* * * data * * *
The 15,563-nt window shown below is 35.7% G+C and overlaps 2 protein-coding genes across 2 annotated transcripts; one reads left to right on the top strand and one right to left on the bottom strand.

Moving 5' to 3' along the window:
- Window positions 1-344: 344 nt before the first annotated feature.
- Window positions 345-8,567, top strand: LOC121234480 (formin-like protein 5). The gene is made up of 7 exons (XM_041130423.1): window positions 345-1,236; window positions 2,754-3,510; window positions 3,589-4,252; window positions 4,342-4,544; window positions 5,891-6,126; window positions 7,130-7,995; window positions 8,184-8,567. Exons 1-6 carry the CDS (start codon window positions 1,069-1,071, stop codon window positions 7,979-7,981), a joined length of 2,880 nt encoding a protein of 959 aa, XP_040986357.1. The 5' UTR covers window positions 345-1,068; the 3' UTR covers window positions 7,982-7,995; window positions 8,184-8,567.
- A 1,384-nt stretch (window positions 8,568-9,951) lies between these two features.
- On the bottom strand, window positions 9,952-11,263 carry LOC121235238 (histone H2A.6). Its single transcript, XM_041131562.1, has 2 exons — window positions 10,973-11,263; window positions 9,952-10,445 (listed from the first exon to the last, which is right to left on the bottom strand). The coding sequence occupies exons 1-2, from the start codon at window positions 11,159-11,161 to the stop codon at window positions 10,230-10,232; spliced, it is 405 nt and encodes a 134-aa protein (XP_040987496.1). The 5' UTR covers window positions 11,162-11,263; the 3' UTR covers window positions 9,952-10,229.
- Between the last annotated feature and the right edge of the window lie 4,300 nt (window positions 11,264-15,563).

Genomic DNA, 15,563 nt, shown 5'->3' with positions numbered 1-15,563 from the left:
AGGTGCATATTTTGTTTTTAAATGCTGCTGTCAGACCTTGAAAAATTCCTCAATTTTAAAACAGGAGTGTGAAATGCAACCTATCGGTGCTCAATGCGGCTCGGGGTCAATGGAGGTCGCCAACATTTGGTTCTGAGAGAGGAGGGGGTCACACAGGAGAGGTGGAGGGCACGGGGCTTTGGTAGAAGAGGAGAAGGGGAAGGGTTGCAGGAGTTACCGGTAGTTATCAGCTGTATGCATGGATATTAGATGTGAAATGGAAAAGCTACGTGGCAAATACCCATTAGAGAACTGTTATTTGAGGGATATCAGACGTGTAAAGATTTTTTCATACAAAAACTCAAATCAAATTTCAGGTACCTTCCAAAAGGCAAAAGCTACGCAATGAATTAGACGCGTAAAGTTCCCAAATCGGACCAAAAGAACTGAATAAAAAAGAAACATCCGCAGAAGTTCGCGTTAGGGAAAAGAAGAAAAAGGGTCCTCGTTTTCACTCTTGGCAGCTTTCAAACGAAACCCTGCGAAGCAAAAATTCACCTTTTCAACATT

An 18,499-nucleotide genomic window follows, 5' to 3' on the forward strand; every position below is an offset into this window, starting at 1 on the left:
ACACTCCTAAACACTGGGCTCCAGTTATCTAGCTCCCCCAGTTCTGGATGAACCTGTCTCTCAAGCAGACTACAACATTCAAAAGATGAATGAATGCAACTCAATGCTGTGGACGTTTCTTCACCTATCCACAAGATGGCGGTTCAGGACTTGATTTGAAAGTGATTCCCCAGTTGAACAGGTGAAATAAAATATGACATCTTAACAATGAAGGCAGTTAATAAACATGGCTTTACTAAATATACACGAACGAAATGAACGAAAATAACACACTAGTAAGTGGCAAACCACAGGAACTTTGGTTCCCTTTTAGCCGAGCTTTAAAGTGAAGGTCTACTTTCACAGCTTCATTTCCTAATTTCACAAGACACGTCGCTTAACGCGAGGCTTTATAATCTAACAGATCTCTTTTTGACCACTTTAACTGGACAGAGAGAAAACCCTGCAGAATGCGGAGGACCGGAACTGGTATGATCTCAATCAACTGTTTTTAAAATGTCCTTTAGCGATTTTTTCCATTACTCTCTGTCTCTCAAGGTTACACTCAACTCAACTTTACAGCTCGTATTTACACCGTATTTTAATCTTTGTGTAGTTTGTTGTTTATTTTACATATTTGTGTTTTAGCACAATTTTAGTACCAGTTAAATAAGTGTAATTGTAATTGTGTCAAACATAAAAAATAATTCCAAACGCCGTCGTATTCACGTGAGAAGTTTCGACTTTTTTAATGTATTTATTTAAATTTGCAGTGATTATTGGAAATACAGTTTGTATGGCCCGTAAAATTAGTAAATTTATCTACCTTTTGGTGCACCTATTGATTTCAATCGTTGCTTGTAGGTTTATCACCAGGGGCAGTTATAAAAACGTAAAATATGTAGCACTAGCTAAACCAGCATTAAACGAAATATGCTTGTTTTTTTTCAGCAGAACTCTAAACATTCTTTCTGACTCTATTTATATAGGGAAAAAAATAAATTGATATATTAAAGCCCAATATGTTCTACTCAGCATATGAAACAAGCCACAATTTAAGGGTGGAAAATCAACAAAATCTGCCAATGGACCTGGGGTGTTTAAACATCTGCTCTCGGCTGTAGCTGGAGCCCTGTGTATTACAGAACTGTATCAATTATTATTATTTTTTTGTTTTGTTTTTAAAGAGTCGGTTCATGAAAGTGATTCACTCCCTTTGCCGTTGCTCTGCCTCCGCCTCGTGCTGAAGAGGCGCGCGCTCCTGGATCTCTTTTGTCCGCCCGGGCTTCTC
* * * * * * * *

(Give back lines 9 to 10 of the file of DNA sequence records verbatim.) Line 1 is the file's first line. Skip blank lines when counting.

AGGTGCATATTTTGTTTTTAAATGCTGCTGTCAGACCTTGAAAAATTCCTCAATTTTAAAACAGGAGTGTGAAATGCAACCTATCGGTGCTCAATGCGGCTCGGGGTCAATGGAGGTCGCCAACATTTGGTTCTGAGAGAGGAGGGGGTCACACAGGAGAGGTGGAGGGCACGGGGCTTTGGTAGAAGAGGAGAAGGGGAAGGGTTGCAGGAGTTACCGGTAGTTATCAGCTGTATGCATGGATATTAGATGTGAAATGGAAAAGCTACGTGGCAAATACCCATTAGAGAACTGTTATTTGAGGGATATCAGACGTGTAAAGATTTTTTCATACAAAAACTCAAATCAAATTTCAGGTACCTTCCAAAAGGCAAAAGCTACGCAATGAATTAGACGCGTAAAGTTCCCAAATCGGACCAAAAGAACTGAATAAAAAAGAAACATCCGCAGAAGTTCGCGTTAGGGAAAAGAAGAAAAAGGGTCCTCGTTTTCACTCTTGGCAGCTTTCAAACGAAACCCTGCGAAGCAAAAATTCACCTTTTCAACATT

An 18,499-nucleotide genomic window follows, 5' to 3' on the forward strand; every position below is an offset into this window, starting at 1 on the left: